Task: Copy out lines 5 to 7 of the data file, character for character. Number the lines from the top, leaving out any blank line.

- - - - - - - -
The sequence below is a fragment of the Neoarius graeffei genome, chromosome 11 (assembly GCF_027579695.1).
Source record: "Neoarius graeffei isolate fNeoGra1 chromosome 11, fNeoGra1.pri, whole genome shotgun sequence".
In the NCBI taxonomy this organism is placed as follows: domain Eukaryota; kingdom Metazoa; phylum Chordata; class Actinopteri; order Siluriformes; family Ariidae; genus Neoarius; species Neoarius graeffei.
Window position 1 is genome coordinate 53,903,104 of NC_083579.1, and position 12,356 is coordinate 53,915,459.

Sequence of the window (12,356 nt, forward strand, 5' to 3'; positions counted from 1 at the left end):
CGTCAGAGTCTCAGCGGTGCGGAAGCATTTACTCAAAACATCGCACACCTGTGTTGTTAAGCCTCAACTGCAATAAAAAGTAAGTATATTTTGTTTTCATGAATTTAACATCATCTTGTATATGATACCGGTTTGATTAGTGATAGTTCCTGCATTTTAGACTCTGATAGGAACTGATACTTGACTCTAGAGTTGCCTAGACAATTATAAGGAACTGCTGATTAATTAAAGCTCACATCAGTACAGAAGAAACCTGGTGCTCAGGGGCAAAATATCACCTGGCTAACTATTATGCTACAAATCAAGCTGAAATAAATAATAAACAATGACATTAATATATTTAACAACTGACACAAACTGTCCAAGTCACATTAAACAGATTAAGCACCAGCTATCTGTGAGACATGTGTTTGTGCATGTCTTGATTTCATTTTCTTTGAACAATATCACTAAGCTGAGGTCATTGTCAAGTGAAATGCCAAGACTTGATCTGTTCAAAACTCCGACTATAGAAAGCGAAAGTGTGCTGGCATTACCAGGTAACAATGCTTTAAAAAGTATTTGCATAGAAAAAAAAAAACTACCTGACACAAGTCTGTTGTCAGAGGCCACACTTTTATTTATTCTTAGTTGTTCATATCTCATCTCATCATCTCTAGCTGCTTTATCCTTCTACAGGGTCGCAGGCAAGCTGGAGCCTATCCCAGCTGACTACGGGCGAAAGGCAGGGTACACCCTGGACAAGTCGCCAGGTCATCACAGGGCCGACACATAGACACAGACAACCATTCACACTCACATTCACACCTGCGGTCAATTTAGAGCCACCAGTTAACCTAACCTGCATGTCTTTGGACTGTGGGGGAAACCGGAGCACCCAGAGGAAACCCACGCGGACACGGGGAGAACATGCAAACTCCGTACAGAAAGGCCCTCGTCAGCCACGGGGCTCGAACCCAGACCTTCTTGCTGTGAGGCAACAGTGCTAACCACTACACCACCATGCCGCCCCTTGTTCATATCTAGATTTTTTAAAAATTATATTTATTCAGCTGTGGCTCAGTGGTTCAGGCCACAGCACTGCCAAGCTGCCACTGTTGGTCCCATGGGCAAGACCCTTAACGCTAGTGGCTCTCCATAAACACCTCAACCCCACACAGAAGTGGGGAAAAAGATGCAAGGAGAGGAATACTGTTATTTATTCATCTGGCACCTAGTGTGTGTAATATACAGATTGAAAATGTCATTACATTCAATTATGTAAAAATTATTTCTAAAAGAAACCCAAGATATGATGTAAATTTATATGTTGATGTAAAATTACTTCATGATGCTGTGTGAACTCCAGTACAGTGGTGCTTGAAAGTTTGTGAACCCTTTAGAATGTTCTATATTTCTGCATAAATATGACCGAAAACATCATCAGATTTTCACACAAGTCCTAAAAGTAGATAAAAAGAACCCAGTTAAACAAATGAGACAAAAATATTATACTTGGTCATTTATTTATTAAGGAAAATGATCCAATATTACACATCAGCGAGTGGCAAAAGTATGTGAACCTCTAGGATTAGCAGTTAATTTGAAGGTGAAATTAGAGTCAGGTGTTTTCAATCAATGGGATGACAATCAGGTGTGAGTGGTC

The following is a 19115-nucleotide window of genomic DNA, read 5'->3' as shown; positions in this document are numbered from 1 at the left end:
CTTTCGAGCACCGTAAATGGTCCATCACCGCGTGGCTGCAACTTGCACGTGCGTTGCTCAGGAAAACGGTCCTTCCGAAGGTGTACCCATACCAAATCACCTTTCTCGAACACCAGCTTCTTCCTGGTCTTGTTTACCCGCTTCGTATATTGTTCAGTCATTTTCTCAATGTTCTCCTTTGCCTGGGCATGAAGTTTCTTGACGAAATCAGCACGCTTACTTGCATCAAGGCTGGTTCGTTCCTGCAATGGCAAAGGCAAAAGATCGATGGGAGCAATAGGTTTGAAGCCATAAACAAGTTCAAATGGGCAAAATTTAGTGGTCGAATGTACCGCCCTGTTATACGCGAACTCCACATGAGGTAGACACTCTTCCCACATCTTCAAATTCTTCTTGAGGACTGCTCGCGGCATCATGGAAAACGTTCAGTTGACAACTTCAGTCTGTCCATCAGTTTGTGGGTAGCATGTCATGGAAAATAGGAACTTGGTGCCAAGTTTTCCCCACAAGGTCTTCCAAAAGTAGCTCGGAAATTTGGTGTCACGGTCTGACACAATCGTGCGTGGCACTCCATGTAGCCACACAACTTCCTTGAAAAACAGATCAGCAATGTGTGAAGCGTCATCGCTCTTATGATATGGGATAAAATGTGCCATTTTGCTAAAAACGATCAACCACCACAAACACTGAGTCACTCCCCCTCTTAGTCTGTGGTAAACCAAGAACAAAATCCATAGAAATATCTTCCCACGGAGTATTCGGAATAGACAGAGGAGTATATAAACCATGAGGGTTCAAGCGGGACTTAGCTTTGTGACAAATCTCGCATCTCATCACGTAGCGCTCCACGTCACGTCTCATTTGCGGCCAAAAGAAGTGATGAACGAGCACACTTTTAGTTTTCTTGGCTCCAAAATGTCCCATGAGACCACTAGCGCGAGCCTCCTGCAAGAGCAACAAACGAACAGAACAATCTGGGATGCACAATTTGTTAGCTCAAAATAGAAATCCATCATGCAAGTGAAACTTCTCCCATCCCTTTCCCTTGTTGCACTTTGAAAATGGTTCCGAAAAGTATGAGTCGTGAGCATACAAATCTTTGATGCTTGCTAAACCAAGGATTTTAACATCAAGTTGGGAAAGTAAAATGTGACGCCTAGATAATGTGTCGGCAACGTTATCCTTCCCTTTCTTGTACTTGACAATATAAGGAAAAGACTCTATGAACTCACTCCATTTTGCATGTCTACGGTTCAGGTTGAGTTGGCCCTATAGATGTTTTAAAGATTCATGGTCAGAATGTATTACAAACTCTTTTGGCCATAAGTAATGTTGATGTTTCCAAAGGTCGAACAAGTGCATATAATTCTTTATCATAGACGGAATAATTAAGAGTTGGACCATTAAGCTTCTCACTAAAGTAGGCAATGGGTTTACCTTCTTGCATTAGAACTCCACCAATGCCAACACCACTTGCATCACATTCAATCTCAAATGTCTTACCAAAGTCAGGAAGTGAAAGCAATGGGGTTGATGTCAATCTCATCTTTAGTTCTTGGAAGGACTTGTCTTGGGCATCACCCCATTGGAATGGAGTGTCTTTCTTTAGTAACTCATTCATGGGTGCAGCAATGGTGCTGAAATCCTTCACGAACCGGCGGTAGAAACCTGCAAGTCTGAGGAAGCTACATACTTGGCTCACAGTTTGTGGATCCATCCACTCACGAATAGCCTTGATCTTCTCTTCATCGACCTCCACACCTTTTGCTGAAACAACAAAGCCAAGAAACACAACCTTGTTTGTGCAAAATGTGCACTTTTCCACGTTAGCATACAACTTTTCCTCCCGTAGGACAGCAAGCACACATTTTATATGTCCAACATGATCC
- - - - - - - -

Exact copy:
Sequence of the window (12,356 nt, forward strand, 5' to 3'; positions counted from 1 at the left end):
CGTCAGAGTCTCAGCGGTGCGGAAGCATTTACTCAAAACATCGCACACCTGTGTTGTTAAGCCTCAACTGCAATAAAAAGTAAGTATATTTTGTTTTCATGAATTTAACATCATCTTGTATATGATACCGGTTTGATTAGTGATAGTTCCTGCATTTTAGACTCTGATAGGAACTGATACTTGACTCTAGAGTTGCCTAGACAATTATAAGGAACTGCTGATTAATTAAAGCTCACATCAGTACAGAAGAAACCTGGTGCTCAGGGGCAAAATATCACCTGGCTAACTATTATGCTACAAATCAAGCTGAAATAAATAATAAACAATGACATTAATATATTTAACAACTGACACAAACTGTCCAAGTCACATTAAACAGATTAAGCACCAGCTATCTGTGAGACATGTGTTTGTGCATGTCTTGATTTCATTTTCTTTGAACAATATCACTAAGCTGAGGTCATTGTCAAGTGAAATGCCAAGACTTGATCTGTTCAAAACTCCGACTATAGAAAGCGAAAGTGTGCTGGCATTACCAGGTAACAATGCTTTAAAAAGTATTTGCATAGAAAAAAAAAAACTACCTGACACAAGTCTGTTGTCAGAGGCCACACTTTTATTTATTCTTAGTTGTTCATATCTCATCTCATCATCTCTAGCTGCTTTATCCTTCTACAGGGTCGCAGGCAAGCTGGAGCCTATCCCAGCTGACTACGGGCGAAAGGCAGGGTACACCCTGGACAAGTCGCCAGGTCATCACAGGGCCGACACATAGACACAGACAACCATTCACACTCACATTCACACCTGCGGTCAATTTAGAGCCACCAGTTAACCTAACCTGCATGTCTTTGGACTGTGGGGGAAACCGGAGCACCCAGAGGAAACCCACGCGGACACGGGGAGAACATGCAAACTCCGTACAGAAAGGCCCTCGTCAGCCACGGGGCTCGAACCCAGACCTTCTTGCTGTGAGGCAACAGTGCTAACCACTACACCACCATGCCGCCCCTTGTTCATATCTAGATTTTTTAAAAATTATATTTATTCAGCTGTGGCTCAGTGGTTCAGGCCACAGCACTGCCAAGCTGCCACTGTTGGTCCCATGGGCAAGACCCTTAACGCTAGTGGCTCTCCATAAACACCTCAACCCCACACAGAAGTGGGGAAAAAGATGCAAGGAGAGGAATACTGTTATTTATTCATCTGGCACCTAGTGTGTGTAATATACAGATTGAAAATGTCATTACATTCAATTATGTAAAAATTATTTCTAAAAGAAACCCAAGATATGATGTAAATTTATATGTTGATGTAAAATTACTTCATGATGCTGTGTGAACTCCAGTACAGTGGTGCTTGAAAGTTTGTGAACCCTTTAGAATGTTCTATATTTCTGCATAAATATGACCGAAAACATCATCAGATTTTCACACAAGTCCTAAAAGTAGATAAAAAGAACCCAGTTAAACAAATGAGACAAAAATATTATACTTGGTCATTTATTTATTAAGGAAAATGATCCAATATTACACATCAGCGAGTGGCAAAAGTATGTGAACCTCTAGGATTAGCAGTTAATTTGAAGGTGAAATTAGAGTCAGGTGTTTTCAATCAATGGGATGACAATCAGGTGTGAGTGGTC

The following is a 19115-nucleotide window of genomic DNA, read 5'->3' as shown; positions in this document are numbered from 1 at the left end: